To address residents’ issues, village staff added 11 conditions to the expansion. These include adding tall, evergreen landscaping at various points around the facility, and, if future changes are made to fencing, the company will be required to utilize ornamental fencing, with wood or chain link fences being prohibited. To address lighting issues, the village will need to approve any new lighting on the grounds and window blinds are required to be used at the facility from dusk to dawn.
Farmington Foods’ architect for the project, Zenon Kurdziel of Ridgeland Associates Inc., told residents that some of their issues would be alleviated by the construction of the new building facility. Kurdziel said the increase in traffic and work at the facility is likely due to a lull in business the company experienced for several years during the recession. Now, he said, business is beginning to return.
Kurdziel told residents and commissioners that the facility will direct truck traffic away from residents’ homes to the northwest side of the lot and further shield it behind the new building. The new facility will be connected to an existing structure where the company’s products are cooked, which will then enter a deep-freeze system in the new building and be packaged and stored. This, he said, will eliminate about 50 percent of the traffic noise on the grounds due to there being less need for the company to shuttle products between its buildings.
By working with the village on the conditions, Kurdziel told residents he believed the landscaping plans would block more light and noise. He said Farmington Foods from the beginning had told him to make consideration for the neighborhood a priority in creating any plans.
Ultimately, Charlton told commissioners, if the expansion plans were not approved, things would only continue as they were now. Approval, she said, would allow the village to put in the conditions and try to correct some of the issues residents expressed.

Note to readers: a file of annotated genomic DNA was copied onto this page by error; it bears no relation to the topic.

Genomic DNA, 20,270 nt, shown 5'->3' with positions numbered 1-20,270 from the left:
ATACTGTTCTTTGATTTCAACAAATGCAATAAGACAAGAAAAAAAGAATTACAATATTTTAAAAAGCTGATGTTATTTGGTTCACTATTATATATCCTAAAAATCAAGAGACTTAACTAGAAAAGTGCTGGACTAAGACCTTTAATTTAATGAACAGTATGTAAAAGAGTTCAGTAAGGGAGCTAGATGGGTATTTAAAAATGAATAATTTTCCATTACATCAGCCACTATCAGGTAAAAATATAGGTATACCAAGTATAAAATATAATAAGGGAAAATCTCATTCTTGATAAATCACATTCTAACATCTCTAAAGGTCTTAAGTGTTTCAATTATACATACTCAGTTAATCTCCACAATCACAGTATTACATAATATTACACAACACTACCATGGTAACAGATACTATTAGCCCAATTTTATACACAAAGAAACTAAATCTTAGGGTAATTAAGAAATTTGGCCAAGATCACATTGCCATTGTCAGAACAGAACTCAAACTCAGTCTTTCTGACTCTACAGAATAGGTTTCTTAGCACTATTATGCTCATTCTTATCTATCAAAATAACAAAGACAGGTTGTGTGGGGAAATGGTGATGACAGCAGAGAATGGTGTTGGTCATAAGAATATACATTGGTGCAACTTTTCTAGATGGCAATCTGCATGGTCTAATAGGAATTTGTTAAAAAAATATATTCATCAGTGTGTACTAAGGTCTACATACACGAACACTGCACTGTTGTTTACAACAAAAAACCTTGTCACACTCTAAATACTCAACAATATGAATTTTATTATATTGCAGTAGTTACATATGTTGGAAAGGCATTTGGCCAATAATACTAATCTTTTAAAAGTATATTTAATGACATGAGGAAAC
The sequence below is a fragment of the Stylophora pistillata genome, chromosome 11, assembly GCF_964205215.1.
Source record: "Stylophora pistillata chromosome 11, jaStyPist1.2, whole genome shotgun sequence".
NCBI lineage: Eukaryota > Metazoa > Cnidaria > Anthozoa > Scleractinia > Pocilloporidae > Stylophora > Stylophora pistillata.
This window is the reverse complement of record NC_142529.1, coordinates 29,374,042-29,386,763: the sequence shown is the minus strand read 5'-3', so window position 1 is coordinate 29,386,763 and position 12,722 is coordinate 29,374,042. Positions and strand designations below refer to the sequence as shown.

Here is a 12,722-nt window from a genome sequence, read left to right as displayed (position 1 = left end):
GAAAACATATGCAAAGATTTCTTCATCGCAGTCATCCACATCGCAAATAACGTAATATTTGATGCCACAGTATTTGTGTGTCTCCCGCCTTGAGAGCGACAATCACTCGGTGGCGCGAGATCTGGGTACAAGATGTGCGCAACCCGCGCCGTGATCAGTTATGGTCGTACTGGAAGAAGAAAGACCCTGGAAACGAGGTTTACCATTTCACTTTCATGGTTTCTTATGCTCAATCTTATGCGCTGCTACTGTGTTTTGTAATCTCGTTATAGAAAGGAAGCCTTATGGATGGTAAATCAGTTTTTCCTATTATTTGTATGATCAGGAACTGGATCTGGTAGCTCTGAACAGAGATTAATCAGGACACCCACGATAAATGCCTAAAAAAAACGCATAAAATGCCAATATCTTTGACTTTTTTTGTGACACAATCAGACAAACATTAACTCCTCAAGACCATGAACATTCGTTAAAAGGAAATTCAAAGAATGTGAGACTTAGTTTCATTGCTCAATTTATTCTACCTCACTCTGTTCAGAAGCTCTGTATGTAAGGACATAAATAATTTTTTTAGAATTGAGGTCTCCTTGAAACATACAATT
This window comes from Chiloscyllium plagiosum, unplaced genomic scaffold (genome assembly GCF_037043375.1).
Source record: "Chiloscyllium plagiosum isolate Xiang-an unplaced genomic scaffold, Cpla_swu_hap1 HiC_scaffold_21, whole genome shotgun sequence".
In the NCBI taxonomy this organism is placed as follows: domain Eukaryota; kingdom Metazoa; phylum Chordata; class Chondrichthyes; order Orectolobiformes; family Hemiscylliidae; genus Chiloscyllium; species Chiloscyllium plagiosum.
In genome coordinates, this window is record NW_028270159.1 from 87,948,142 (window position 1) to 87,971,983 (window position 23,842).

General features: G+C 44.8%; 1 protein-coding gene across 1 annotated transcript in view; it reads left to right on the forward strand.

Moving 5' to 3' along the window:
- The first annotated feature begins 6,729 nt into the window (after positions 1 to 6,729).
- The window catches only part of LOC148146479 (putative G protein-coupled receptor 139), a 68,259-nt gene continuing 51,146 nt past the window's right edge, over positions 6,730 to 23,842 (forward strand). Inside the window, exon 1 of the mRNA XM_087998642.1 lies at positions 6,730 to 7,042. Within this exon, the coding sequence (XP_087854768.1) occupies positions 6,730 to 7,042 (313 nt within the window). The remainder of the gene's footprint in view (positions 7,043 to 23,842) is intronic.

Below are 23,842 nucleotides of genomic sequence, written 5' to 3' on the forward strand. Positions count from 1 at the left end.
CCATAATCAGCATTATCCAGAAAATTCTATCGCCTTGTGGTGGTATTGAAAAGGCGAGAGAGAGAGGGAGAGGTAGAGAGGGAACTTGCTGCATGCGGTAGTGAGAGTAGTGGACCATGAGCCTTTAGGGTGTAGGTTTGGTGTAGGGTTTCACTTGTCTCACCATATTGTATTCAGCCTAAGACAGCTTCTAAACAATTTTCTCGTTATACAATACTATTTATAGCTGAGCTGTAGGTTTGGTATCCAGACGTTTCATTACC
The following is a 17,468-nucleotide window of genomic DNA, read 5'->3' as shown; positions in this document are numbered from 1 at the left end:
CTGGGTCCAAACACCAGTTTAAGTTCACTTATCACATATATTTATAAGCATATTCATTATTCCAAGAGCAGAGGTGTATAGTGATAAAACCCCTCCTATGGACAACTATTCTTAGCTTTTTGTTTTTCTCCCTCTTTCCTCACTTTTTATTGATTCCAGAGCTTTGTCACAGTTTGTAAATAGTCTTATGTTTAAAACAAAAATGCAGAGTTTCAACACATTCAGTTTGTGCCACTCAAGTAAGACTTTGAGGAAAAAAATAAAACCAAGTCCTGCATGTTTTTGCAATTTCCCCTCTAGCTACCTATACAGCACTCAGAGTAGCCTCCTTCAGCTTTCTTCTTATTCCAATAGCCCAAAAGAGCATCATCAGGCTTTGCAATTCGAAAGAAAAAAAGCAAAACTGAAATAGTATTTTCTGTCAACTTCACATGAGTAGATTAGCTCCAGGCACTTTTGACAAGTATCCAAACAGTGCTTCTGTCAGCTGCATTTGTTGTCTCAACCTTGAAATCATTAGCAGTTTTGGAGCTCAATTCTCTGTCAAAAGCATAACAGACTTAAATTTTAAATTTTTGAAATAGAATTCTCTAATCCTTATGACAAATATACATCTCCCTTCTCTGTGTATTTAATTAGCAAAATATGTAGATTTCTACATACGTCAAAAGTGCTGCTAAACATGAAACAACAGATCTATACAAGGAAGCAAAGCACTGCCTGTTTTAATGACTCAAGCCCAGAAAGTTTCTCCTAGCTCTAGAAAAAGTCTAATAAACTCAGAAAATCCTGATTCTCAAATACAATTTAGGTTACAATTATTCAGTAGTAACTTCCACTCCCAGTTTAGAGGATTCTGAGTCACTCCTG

Commissioners Diane Brown, Kevin Harnett and Chair Paul Barbahen voted unanimously to approve the expansion application along with the village’s conditions. The issue will next go to the village council for final approval. The company hopes to begin building as soon as possible, weather permitting, to open the new facility by spring.
Following the meeting, residents said they had mixed feelings. Wilhelm said she felt that if the conditions were put into place, followed by Farmington and enforced by the village, many of their concerns would be alleviated. However, she said, she had not heard anything that addressed the odor issue.
Charlton said this was because the village felt that Farmington Foods addressed odor issues when notified and a specific condition related to smell was not required.
Kovac said although aspects of Farmington Food’s unique zoning situation were grandfathered in, he still believed that the company was in violation of the regulations against noise and odor that they were governed by. But, he said, he felt he was influential in getting the company to address some of his concerns, particularly with lighting.
Wilhelm said she felt residents’ ideal outcome could be easily summed up: If the company’s owners were living across the street from Farmington Foods, what considerations would they want?